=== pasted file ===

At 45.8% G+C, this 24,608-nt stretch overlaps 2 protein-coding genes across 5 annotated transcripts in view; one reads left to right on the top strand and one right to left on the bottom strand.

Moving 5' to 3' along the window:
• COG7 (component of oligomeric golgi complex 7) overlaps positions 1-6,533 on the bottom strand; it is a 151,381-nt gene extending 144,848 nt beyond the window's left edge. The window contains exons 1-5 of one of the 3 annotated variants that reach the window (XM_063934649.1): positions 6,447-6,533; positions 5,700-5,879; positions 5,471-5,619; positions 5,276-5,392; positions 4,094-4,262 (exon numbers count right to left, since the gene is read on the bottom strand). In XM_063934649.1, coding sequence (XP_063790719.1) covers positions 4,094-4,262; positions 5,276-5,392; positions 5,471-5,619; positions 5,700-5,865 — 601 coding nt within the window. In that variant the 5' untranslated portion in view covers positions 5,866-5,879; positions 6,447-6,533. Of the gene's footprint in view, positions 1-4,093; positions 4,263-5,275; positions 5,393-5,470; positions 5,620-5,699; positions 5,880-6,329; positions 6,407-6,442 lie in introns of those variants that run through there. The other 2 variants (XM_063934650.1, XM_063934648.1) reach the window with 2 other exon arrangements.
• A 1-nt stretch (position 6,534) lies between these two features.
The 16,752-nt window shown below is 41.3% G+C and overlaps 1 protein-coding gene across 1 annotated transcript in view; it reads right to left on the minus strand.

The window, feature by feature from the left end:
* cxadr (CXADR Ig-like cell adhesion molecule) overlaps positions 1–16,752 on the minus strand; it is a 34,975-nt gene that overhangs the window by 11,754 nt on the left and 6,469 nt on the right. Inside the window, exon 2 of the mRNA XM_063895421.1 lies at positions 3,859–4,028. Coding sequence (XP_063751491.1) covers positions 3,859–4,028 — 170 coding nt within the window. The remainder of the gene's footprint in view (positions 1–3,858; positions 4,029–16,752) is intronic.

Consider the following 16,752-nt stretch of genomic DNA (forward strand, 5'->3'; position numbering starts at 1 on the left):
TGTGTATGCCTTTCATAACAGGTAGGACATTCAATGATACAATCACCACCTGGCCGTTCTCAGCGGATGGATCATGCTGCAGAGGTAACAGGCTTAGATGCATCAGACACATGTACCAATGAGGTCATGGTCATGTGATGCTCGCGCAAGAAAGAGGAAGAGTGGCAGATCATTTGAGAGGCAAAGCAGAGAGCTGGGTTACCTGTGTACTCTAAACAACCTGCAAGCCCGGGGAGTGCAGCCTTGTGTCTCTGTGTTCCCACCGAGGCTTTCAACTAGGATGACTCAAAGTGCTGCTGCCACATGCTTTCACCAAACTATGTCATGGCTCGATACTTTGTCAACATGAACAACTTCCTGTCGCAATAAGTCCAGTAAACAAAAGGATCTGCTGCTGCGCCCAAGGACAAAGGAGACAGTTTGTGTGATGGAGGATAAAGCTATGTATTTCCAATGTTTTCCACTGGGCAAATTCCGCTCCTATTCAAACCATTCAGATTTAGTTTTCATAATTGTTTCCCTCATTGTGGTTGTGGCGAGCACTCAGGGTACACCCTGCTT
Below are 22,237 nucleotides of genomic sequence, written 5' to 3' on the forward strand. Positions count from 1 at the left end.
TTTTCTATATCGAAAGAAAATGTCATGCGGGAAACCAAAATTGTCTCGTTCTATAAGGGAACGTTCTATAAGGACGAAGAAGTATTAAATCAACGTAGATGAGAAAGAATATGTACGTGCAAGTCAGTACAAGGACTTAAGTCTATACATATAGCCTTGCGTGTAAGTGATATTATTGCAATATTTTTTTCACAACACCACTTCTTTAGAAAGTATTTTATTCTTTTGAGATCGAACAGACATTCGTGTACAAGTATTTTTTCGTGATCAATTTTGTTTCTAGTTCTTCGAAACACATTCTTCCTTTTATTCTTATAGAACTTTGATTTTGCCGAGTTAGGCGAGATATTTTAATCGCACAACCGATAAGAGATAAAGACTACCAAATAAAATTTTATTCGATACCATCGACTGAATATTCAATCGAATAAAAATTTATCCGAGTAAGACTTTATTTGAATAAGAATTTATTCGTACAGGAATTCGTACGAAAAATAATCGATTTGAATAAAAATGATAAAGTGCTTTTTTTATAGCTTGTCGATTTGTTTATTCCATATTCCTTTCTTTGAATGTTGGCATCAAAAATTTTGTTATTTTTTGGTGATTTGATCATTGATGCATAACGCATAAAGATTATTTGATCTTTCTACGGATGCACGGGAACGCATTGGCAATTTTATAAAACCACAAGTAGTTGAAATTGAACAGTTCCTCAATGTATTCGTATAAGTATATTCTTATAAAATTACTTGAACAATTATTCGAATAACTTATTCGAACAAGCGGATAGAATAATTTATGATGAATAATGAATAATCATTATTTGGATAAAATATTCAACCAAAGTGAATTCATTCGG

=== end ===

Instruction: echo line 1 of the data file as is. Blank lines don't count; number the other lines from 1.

At 45.8% G+C, this 24,608-nt stretch overlaps 2 protein-coding genes across 5 annotated transcripts in view; one reads left to right on the top strand and one right to left on the bottom strand.